Re-elected later in 1908.
Lost re-election.
Edwin Forrest Sweet circa 1915.jpg

Edwin F. Sweet
Democratic March 4, 1911 –
March 3, 1913
62nd [data unknown/missing]
Lost re-election.
Carl E. Mapes (Michigan Congressman).jpg

Carl E. Mapes
Republican March 4, 1913 –
December 12, 1939
63rd
64th
65th
66th
67th
68th
69th
70th
71st
72nd
73rd
74th
75th
76th
Elected in 1912.
Died.
1913 – 1933
[data unknown/missing]
1933 – 1943
[data unknown/missing]
Vacant December 12, 1939 –
February 19, 1940
Bartel J. Jonkman.jpeg

Bartel J. Jonkman
Republican February 19, 1940 –
January 3, 1949
76th
77th
78th
79th
80th
Elected to finish Mapes's term.
[data unknown/missing]
1943 – 1953
[data unknown/missing]
Representative Gerald R. Ford, Jr. with his Sports Illustrated Silver Anniversary Award - NARA - 7064481.jpg

Gerald Ford
Republican January 3, 1949 –
December 6, 1973
81st
82nd
83rd
84th
85th
86th
87th
88th
89th
90th
91st
92nd
93rd
Elected in 1948.
Re-elected in 1950.
Re-elected in 1952.
Re-elected in 1954.
Re-elected in 1956.
Re-elected in 1958.
Re-elected in 1960.
Re-elected in 1962.
Re-elected in 1964.
Re-elected in 1966.
Re-elected in 1968.
Re-elected in 1970.
Re-elected in 1972.
Resigned to become U.S. Vice President.
1953 – 1963
[data unknown/missing]
1963 – 1973
[data unknown/missing]
1973 – 1983
[data unknown/missing]
Vacant December 6, 1973 –
February 18, 1974
Richard Vander Veen 94th United States Congress 1975.jpg

Richard Vander Veen
Democratic February 18, 1974 –
January 3, 1977
93rd
94th
Elected to finish Ford's term.
Re-elected in 1974.
Lost re-election.
Harold Sawyer.png

Harold S. Sawyer
Republican January 3, 1977 –
January 3, 1985
95th
96th
97th
98th
Elected in 1976.
Re-elected in 1978.
Re-elected in 1980.
Re-elected in 1982.
Retired.
1983 – 1993
[data unknown/missing]
Paul B. Henry 99th Congress 1985.jpg

Paul B. Henry
Republican January 3, 1985 –
January 3, 1993
99th
100th
101st
102nd
Elected in 1984.
Re-elected in 1986.
Re-elected in 1988.
Re-elected in 1990.
Redistricted to the 3rd district.
Barciaheadshot.jpg

James A. Barcia
Democratic January 3, 1993 –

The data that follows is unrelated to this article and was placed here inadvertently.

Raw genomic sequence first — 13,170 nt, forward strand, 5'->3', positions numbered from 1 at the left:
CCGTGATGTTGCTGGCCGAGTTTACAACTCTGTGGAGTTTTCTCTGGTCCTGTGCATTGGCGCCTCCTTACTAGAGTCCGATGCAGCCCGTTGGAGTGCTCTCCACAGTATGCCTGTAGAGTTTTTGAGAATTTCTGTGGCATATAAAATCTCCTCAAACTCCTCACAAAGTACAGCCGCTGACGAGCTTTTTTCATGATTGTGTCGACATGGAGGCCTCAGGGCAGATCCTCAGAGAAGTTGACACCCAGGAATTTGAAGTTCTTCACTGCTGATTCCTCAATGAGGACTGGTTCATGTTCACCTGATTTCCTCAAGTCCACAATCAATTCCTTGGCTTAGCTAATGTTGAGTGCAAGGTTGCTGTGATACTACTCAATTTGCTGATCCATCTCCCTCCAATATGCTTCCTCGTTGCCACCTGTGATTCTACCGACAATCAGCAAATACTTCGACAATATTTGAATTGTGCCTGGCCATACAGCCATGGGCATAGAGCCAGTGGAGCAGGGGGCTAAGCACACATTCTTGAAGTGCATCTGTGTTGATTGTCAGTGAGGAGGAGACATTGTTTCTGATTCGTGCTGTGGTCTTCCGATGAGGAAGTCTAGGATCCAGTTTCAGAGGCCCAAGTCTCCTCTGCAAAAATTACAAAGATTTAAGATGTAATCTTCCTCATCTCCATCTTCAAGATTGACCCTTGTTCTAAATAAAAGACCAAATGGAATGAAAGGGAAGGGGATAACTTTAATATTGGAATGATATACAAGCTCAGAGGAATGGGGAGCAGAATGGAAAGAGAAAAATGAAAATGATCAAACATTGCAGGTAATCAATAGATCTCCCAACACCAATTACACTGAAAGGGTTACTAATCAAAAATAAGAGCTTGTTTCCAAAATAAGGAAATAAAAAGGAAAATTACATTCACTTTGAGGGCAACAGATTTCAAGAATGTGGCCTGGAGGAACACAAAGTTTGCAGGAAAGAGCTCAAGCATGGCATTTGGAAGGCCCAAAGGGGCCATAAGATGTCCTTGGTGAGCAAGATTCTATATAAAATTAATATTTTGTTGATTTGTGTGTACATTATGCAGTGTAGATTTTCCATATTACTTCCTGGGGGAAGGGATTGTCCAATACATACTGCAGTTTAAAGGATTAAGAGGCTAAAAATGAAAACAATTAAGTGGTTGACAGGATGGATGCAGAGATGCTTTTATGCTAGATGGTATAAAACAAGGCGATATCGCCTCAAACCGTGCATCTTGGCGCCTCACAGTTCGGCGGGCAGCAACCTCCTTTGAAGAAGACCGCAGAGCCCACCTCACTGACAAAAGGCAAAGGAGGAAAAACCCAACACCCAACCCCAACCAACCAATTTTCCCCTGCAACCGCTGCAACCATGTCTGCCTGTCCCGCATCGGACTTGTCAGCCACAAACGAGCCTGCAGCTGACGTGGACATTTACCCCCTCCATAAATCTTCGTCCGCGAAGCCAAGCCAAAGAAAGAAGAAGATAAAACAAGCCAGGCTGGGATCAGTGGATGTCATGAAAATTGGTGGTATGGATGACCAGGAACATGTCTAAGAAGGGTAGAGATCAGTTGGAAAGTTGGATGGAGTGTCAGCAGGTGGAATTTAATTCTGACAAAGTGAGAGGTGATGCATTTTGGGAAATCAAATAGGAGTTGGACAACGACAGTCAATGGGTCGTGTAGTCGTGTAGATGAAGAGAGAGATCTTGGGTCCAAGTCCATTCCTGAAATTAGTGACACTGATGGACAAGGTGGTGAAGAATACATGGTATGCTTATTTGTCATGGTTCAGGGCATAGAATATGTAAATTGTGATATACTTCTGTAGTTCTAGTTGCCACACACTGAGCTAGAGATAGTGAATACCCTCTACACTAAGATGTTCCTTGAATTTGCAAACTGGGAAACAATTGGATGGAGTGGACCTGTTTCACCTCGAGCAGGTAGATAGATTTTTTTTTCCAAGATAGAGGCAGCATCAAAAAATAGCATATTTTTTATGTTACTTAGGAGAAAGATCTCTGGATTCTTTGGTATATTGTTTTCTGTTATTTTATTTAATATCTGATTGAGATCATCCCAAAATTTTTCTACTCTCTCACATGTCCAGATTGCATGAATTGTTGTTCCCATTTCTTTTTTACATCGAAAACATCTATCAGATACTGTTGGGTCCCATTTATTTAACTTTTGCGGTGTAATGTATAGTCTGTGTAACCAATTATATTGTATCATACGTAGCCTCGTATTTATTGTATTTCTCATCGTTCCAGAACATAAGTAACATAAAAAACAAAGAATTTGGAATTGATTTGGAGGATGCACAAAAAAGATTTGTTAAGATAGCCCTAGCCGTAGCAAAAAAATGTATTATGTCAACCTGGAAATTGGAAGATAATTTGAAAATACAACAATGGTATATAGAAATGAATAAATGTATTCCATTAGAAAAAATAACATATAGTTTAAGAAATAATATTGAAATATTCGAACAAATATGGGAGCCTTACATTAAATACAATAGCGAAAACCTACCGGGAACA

January 3, 2003
103rd
104th
105th
106th
107th
Elected in 1992.
Re-elected in 1994.
Re-elected in 1996.
Re-elected in 1998.
Re-elected in 2000.
Retired to run for state senator.
MI 5th congressional district (106th Congress).PNG
Dale Kildee, official portrait, 111th Congress.jpg

Dale Kildee
Democratic January 3, 2003 –
January 3, 2013
108th
109th
110th
111th
112th
Redistricted from the 9th district and re-elected in 2012.
Retired.
MI05 110.svg
Dan Kildee 116th Congress.jpg

Dan Kildee
Democratic January 3, 2013 –
present
113th
114th
115th
116th
Elected in 2012.
Re-elected in 2014.
Re-elected in 2016.
Re-elected in 2018.
Michigan US Congressional District 5 (since 2013).tif

See also

Notes

  1. ^ With a plurality of 10 votes, Richardson received a certificate of election from the board of state canvassers. Incumbent Charles E. Belknap requested a recount in Ionia County, alleging irregularities. The Michigan Supreme Court ordered the recount on February 3, 1893, which counted a plurality of 19 votes for Belknap. The new board of state canvassers then issued a certificate of election to Belknap. The contest was brought to the U.S. House of Representatives on August 8, 1893. Following floor debate on the validity of the contestants’ credentials, the House seated Richardson, referring the matter to the Committee on Elections. Following further examination, the committee issued a report upholding Richardson’s claim to the seat.[citation needed]

References

  1. ^ "Archived copy". Archived from the original on August 17, 2017. Retrieved February 14, 2018.CS1 maint: archived copy as title (link)
  2. ^ Bureau, Center for New Media & Promotion (CNMP), US Census. "My Congressional District". www.census.gov. Archived from the original on May 6, 2018. Retrieved May 6, 2018.
  3. ^ "My Congressional District".
  4. ^ "Partisan Voting Index – Districts of the 115th Congress" (PDF). The Cook Political Report. April 7, 2017. Archived (PDF) from the original on June 7, 2017. Retrieved April 7, 2017.
  5. ^ Congressman Dale Kildee - 5th District of Michigan Archived January 5, 2007, at the Wayback Machine
  6. ^ Thorne, Blake (November 7, 2012). "Dan Kildee (D) wins in Michigan 5th Congressional District election 2012 results". Flint Journal. MLive Media Group. Archived from the original on October 10, 2017. Retrieved October 9, 2017.

Bibliography

This page was last edited on 23 July 2020, at 13:46